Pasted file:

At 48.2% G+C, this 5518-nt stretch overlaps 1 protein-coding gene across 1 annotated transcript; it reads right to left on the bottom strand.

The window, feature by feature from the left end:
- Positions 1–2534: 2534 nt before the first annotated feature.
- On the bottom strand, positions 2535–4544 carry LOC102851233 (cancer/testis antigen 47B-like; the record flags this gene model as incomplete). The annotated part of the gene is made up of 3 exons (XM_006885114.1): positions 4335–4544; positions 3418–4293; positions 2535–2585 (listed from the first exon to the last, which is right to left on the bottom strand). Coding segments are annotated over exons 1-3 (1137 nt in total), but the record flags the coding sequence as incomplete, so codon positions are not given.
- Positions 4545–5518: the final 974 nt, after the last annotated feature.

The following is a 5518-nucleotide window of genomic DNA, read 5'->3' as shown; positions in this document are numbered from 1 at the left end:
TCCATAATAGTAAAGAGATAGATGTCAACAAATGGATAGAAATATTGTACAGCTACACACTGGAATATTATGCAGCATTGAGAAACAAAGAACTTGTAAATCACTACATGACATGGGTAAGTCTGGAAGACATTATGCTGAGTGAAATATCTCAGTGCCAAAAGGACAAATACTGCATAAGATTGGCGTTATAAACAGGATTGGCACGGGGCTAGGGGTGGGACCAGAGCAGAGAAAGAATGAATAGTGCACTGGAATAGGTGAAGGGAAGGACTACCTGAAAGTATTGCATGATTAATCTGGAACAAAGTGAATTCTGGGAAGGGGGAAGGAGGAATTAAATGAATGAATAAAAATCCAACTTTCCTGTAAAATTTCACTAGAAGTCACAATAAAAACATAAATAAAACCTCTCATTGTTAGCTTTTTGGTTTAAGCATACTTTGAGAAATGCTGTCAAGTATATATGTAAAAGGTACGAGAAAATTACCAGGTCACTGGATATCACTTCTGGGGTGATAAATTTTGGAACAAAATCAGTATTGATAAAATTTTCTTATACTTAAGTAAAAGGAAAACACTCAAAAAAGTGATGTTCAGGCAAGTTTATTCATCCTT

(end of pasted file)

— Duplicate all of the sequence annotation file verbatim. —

At 48.2% G+C, this 5518-nt stretch overlaps 1 protein-coding gene across 1 annotated transcript; it reads right to left on the bottom strand.

The window, feature by feature from the left end:
- Positions 1–2534: 2534 nt before the first annotated feature.
- On the bottom strand, positions 2535–4544 carry LOC102851233 (cancer/testis antigen 47B-like; the record flags this gene model as incomplete). The annotated part of the gene is made up of 3 exons (XM_006885114.1): positions 4335–4544; positions 3418–4293; positions 2535–2585 (listed from the first exon to the last, which is right to left on the bottom strand). Coding segments are annotated over exons 1-3 (1137 nt in total), but the record flags the coding sequence as incomplete, so codon positions are not given.
- Positions 4545–5518: the final 974 nt, after the last annotated feature.

The following is a 5518-nucleotide window of genomic DNA, read 5'->3' as shown; positions in this document are numbered from 1 at the left end:
TCCATAATAGTAAAGAGATAGATGTCAACAAATGGATAGAAATATTGTACAGCTACACACTGGAATATTATGCAGCATTGAGAAACAAAGAACTTGTAAATCACTACATGACATGGGTAAGTCTGGAAGACATTATGCTGAGTGAAATATCTCAGTGCCAAAAGGACAAATACTGCATAAGATTGGCGTTATAAACAGGATTGGCACGGGGCTAGGGGTGGGACCAGAGCAGAGAAAGAATGAATAGTGCACTGGAATAGGTGAAGGGAAGGACTACCTGAAAGTATTGCATGATTAATCTGGAACAAAGTGAATTCTGGGAAGGGGGAAGGAGGAATTAAATGAATGAATAAAAATCCAACTTTCCTGTAAAATTTCACTAGAAGTCACAATAAAAACATAAATAAAACCTCTCATTGTTAGCTTTTTGGTTTAAGCATACTTTGAGAAATGCTGTCAAGTATATATGTAAAAGGTACGAGAAAATTACCAGGTCACTGGATATCACTTCTGGGGTGATAAATTTTGGAACAAAATCAGTATTGATAAAATTTTCTTATACTTAAGTAAAAGGAAAACACTCAAAAAAGTGATGTTCAGGCAAGTTTATTCATCCTT